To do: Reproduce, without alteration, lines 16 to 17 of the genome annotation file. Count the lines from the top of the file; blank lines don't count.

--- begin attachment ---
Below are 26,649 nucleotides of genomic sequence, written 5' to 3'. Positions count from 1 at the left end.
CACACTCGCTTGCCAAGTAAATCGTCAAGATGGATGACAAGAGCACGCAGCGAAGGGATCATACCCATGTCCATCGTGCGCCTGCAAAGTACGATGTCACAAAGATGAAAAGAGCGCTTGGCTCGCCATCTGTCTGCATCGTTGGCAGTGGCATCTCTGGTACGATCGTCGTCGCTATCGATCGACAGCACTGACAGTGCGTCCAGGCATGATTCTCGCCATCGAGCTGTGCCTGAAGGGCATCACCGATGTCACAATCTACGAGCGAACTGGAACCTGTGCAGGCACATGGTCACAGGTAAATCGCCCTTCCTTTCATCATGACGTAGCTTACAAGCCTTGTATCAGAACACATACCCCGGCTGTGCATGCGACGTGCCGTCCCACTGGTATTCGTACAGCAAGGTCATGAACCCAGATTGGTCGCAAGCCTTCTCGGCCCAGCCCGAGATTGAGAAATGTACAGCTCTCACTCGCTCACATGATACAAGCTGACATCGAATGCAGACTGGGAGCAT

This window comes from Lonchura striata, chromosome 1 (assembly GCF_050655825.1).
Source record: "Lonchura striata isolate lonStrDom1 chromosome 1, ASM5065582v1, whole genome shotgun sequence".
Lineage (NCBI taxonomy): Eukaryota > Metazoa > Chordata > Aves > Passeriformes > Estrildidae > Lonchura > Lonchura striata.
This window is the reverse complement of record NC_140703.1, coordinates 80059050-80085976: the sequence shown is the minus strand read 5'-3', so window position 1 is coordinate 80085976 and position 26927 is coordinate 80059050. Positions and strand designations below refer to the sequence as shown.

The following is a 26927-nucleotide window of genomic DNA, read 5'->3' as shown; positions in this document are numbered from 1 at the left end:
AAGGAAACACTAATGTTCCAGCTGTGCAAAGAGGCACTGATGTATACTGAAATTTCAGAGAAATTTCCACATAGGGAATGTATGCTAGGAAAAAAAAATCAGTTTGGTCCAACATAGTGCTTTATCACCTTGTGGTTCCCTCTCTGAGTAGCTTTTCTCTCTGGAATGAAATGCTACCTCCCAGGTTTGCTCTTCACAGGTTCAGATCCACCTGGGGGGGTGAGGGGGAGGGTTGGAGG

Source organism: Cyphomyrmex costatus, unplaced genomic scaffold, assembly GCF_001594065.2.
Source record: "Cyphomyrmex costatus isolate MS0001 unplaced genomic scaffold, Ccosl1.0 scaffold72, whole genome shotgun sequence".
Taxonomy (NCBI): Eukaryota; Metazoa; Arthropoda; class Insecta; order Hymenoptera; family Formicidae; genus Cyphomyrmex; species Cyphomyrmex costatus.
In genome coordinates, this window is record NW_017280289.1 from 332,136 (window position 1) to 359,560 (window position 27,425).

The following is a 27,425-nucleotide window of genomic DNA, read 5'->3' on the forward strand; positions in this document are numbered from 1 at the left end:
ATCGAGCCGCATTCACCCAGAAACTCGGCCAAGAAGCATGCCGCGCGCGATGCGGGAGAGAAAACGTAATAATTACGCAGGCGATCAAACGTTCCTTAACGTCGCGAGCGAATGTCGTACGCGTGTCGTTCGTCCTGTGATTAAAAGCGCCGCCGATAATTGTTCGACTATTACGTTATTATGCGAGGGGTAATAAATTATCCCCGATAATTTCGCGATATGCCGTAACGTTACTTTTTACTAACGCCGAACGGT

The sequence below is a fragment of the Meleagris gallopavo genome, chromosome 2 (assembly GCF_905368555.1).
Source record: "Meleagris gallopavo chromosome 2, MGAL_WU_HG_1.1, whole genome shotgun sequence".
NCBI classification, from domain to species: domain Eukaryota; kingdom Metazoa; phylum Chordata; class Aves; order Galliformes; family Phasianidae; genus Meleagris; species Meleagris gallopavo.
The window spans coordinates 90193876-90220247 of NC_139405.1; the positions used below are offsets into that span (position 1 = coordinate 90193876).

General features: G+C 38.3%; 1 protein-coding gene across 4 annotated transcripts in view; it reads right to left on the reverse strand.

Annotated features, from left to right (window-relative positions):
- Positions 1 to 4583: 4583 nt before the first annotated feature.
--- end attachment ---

Source record: "Meleagris gallopavo chromosome 2, MGAL_WU_HG_1.1, whole genome shotgun sequence".
NCBI classification, from domain to species: domain Eukaryota; kingdom Metazoa; phylum Chordata; class Aves; order Galliformes; family Phasianidae; genus Meleagris; species Meleagris gallopavo.